In whom we trust

    More than one million people are trustees of charities in the UK. Some might not be called a trustee or even know they are one: they might be members of a management board, executive members, or governors or have some other title. Regardless of title, if someone is a member of the board or committee with overall responsibility for a charity they are a trustee.

    Although charities generally report that recruiting trustees is becoming increasingly difficult, it is likely that the traditional word-of-mouth selection process (thus largely perpetuating generally white, middle-class, male trustees) needs to change. There also needs to be clear management lines drawn between what are the responsibilities of trustees and those of the director or chief executive.

    Trustees are responsible for the direction and performance of the charity. Fundamentally, trustees need to be sure the charity is meeting the needs of those it was set up to help in accordance with the articles of governance. If the charity is small with few or no paid staff trustees could be involved directly in its day-to-day running. In a larger charity, staff usually carry out the work, with trustees monitoring and controlling their activities.

    But recently a lot of flak has been flying around the ears of trustees. One commentator described them as “incompetent groups of competent people” because there was no established model for their work. Stephen Bubb, head of the Association of Chief Executives of Voluntary Organisations, last December declared that research had shown 68 per cent of trustee appointments were made through word of mouth. Most trustees were indeed white, middle-class men, which Bubb said was “unacceptable” in a sector aiming for diversity.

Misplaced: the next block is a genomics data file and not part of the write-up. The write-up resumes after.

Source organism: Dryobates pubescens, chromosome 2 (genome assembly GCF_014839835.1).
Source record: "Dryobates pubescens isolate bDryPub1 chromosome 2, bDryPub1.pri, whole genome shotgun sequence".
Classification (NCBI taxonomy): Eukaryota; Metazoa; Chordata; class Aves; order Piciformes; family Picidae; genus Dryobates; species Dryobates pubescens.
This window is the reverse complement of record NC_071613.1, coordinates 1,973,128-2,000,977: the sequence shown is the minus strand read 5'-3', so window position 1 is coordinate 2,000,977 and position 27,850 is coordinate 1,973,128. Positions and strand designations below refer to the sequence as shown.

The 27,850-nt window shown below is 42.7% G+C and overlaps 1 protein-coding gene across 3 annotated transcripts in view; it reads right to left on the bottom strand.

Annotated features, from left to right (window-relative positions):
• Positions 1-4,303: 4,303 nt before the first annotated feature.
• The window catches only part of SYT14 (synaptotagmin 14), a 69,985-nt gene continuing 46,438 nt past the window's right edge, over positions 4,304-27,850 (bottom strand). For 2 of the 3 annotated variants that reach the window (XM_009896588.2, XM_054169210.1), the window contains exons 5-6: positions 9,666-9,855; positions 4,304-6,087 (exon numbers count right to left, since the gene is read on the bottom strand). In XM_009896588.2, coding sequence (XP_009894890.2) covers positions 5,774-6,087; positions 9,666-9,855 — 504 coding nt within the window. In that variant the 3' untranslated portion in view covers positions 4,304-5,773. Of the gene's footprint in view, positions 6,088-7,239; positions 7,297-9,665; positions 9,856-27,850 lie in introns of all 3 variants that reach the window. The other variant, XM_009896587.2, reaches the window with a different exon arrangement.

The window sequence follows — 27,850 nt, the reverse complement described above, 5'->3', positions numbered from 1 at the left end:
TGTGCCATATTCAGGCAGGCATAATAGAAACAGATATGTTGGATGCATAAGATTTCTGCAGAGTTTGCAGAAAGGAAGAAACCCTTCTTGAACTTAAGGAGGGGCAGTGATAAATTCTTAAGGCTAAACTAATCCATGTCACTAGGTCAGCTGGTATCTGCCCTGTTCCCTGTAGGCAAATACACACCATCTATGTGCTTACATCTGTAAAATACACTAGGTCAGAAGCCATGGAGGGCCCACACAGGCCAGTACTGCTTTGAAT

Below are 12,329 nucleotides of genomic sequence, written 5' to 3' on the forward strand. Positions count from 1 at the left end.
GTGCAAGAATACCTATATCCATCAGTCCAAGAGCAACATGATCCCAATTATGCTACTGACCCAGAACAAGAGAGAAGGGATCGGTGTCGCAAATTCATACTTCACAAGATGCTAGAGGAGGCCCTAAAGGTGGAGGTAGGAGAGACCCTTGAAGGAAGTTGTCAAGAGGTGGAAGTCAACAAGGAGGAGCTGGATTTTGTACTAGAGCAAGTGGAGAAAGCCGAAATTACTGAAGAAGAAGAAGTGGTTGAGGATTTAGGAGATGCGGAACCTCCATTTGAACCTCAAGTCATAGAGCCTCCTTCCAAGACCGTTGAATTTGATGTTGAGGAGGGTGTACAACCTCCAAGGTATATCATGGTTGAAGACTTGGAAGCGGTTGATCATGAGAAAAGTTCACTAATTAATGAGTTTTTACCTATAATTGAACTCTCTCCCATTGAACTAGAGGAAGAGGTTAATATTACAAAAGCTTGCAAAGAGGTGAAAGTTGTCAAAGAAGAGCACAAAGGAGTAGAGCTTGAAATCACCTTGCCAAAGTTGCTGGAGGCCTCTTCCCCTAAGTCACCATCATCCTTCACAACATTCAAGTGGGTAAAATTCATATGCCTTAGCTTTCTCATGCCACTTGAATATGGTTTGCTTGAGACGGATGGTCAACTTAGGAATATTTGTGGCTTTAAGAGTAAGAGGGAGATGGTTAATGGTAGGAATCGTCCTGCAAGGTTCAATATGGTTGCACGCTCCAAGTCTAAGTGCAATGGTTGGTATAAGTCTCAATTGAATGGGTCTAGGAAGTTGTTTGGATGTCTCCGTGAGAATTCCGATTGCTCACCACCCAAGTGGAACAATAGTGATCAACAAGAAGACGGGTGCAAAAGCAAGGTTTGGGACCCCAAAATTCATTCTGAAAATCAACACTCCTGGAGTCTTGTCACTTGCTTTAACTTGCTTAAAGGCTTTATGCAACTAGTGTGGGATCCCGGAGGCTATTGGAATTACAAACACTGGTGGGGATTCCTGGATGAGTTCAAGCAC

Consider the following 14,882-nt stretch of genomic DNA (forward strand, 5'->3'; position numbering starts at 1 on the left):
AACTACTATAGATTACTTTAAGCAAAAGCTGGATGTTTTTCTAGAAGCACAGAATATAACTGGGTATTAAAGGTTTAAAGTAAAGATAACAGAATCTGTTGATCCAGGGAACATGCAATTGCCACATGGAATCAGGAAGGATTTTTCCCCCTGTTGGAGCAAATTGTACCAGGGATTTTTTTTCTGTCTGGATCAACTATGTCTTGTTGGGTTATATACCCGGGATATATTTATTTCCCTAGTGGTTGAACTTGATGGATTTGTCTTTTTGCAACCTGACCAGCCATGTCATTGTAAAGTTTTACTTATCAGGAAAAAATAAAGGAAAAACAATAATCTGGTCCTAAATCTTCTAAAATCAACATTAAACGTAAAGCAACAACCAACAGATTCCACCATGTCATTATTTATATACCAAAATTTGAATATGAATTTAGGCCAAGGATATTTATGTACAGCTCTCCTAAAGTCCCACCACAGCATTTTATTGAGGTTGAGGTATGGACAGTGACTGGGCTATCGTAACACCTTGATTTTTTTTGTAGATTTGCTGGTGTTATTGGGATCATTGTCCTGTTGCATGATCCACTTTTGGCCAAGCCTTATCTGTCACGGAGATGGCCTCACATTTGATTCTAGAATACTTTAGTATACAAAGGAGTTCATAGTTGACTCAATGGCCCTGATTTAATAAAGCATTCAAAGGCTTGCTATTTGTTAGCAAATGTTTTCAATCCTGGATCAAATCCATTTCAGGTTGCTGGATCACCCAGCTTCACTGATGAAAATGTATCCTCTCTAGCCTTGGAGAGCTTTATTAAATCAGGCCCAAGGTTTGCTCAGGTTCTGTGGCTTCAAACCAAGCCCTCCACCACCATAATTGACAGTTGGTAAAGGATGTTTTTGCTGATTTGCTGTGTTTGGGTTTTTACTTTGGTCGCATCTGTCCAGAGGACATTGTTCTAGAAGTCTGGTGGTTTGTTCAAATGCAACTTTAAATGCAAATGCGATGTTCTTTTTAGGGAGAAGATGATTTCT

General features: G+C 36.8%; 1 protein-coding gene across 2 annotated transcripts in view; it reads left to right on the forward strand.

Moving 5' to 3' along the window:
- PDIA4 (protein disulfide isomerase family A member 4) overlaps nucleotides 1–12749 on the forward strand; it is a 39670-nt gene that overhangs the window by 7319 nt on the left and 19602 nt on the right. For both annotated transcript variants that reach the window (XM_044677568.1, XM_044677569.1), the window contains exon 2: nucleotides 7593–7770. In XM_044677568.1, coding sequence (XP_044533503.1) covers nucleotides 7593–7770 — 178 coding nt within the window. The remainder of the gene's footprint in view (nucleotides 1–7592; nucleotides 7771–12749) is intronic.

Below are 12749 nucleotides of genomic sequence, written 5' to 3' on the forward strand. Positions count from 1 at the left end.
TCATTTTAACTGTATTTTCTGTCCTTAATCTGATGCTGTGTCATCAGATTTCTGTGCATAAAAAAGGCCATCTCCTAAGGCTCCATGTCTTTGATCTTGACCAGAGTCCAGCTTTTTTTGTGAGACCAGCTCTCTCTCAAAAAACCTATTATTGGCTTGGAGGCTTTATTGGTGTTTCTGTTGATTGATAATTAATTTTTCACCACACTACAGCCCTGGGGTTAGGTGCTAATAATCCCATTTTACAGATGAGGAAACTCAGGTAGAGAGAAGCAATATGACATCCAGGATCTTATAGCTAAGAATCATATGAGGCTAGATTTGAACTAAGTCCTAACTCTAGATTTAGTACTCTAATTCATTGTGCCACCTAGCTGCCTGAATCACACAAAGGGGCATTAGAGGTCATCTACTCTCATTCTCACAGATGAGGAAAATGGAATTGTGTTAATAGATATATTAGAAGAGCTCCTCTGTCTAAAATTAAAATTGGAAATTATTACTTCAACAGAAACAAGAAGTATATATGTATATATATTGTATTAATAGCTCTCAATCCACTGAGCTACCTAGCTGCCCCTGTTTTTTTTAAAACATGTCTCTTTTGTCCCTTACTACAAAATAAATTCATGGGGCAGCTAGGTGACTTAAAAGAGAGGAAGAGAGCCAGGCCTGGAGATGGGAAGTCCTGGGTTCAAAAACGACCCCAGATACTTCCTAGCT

Here, the chief executive of a large national charity and the director of a small national charity talk about the realities of working with trustees.

    John Belcher, chief executive of housing charity Anchor Trust
    The relationship between our non-executive directors and our executives is of crucial importance to each of Anchor Trust’s housing, care and support businesses. This is because we operate in a competitive business environment where we need to be as market-focused as any for-profit organisation if we are to deliver on our charitable objectives for older people.

    Our board of seven trustees and two executive directors, including myself, draws together the full range of skills we need to ensure we can consistently provide the range and quality of services that our customers expect.

    Each non-executive brings a set of skills, competencies and experience that complements the abilities of their colleagues and gives the board a mix of perspectives and vision.

    Making a success of our housing schemes, residential homes and front-line care branches requires an effective working relationship with our senior managers. Therefore, as well as providing the briefings and reports for the board to make effective decisions, executives regularly meet trustees informally to ensure mutual understanding of the problems and successes of the organisation.